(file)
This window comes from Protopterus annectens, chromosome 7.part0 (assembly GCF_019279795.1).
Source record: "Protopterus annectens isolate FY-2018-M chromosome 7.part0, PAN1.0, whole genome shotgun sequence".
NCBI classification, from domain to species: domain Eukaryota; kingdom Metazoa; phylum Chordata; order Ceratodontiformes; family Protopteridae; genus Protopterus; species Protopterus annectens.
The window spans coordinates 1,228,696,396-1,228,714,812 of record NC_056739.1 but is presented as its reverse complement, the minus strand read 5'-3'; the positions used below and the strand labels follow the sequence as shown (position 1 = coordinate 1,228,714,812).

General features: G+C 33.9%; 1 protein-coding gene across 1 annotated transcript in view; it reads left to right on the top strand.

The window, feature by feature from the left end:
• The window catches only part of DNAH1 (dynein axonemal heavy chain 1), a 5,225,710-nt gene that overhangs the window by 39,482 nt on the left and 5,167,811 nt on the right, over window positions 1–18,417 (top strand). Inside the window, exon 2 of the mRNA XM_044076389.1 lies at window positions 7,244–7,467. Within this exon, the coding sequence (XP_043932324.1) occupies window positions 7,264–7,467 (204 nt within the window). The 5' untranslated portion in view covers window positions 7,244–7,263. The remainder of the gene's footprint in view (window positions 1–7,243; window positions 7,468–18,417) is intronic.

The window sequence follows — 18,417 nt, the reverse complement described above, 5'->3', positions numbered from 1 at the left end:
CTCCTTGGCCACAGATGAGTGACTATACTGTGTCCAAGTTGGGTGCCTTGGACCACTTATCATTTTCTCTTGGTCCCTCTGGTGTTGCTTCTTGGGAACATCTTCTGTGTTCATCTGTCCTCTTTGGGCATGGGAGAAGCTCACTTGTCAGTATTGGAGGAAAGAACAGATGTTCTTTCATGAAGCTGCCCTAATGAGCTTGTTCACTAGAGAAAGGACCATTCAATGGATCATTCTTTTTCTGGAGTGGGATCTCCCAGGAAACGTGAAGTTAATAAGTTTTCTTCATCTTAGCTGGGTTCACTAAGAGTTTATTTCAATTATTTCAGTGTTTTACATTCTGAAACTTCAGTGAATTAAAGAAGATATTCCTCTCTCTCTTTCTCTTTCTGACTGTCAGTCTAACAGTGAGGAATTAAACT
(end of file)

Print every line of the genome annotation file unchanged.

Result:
This window comes from Protopterus annectens, chromosome 7.part0 (assembly GCF_019279795.1).
Source record: "Protopterus annectens isolate FY-2018-M chromosome 7.part0, PAN1.0, whole genome shotgun sequence".
NCBI classification, from domain to species: domain Eukaryota; kingdom Metazoa; phylum Chordata; order Ceratodontiformes; family Protopteridae; genus Protopterus; species Protopterus annectens.
The window spans coordinates 1,228,696,396-1,228,714,812 of record NC_056739.1 but is presented as its reverse complement, the minus strand read 5'-3'; the positions used below and the strand labels follow the sequence as shown (position 1 = coordinate 1,228,714,812).

General features: G+C 33.9%; 1 protein-coding gene across 1 annotated transcript in view; it reads left to right on the top strand.

The window, feature by feature from the left end:
• The window catches only part of DNAH1 (dynein axonemal heavy chain 1), a 5,225,710-nt gene that overhangs the window by 39,482 nt on the left and 5,167,811 nt on the right, over window positions 1–18,417 (top strand). Inside the window, exon 2 of the mRNA XM_044076389.1 lies at window positions 7,244–7,467. Within this exon, the coding sequence (XP_043932324.1) occupies window positions 7,264–7,467 (204 nt within the window). The 5' untranslated portion in view covers window positions 7,244–7,263. The remainder of the gene's footprint in view (window positions 1–7,243; window positions 7,468–18,417) is intronic.

The window sequence follows — 18,417 nt, the reverse complement described above, 5'->3', positions numbered from 1 at the left end:
CTCCTTGGCCACAGATGAGTGACTATACTGTGTCCAAGTTGGGTGCCTTGGACCACTTATCATTTTCTCTTGGTCCCTCTGGTGTTGCTTCTTGGGAACATCTTCTGTGTTCATCTGTCCTCTTTGGGCATGGGAGAAGCTCACTTGTCAGTATTGGAGGAAAGAACAGATGTTCTTTCATGAAGCTGCCCTAATGAGCTTGTTCACTAGAGAAAGGACCATTCAATGGATCATTCTTTTTCTGGAGTGGGATCTCCCAGGAAACGTGAAGTTAATAAGTTTTCTTCATCTTAGCTGGGTTCACTAAGAGTTTATTTCAATTATTTCAGTGTTTTACATTCTGAAACTTCAGTGAATTAAAGAAGATATTCCTCTCTCTCTTTCTCTTTCTGACTGTCAGTCTAACAGTGAGGAATTAAACT